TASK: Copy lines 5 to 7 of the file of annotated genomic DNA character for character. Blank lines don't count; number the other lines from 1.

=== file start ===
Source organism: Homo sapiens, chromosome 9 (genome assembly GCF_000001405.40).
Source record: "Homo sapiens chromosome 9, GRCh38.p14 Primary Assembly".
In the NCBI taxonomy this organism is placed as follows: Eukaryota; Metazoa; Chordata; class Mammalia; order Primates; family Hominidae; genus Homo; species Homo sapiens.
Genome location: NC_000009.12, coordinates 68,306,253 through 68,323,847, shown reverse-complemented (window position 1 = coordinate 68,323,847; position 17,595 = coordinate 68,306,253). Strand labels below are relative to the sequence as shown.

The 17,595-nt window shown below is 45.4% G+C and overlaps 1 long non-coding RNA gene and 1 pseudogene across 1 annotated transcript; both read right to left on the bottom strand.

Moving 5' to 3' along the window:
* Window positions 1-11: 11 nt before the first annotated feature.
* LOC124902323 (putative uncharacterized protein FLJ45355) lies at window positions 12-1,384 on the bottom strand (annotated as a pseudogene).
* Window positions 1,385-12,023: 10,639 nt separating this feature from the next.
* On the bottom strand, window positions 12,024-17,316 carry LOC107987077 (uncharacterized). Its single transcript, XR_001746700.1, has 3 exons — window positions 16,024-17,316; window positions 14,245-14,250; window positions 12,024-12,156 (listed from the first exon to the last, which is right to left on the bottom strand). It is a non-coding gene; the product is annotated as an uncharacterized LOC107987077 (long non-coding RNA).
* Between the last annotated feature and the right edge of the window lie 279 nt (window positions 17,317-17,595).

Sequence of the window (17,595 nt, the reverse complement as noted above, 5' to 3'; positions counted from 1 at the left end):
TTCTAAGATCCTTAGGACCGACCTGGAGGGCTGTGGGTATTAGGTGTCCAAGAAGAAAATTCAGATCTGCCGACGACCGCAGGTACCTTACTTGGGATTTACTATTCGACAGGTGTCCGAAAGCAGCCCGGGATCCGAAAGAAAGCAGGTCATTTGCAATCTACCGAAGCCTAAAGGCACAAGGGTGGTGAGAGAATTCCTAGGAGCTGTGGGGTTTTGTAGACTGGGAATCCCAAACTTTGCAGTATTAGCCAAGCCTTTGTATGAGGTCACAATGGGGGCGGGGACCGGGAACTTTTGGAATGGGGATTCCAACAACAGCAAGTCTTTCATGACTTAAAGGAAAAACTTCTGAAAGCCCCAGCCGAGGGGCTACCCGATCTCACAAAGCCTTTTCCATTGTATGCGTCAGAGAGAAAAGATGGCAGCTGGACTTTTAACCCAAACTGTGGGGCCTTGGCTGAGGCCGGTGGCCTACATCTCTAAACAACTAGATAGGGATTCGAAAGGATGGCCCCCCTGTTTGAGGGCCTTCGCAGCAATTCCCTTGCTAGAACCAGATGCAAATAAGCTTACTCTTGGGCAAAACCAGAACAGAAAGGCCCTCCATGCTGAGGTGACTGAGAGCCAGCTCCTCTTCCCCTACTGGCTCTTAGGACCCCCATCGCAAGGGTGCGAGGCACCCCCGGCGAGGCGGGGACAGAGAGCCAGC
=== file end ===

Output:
The 17,595-nt window shown below is 45.4% G+C and overlaps 1 long non-coding RNA gene and 1 pseudogene across 1 annotated transcript; both read right to left on the bottom strand.

Moving 5' to 3' along the window:
* Window positions 1-11: 11 nt before the first annotated feature.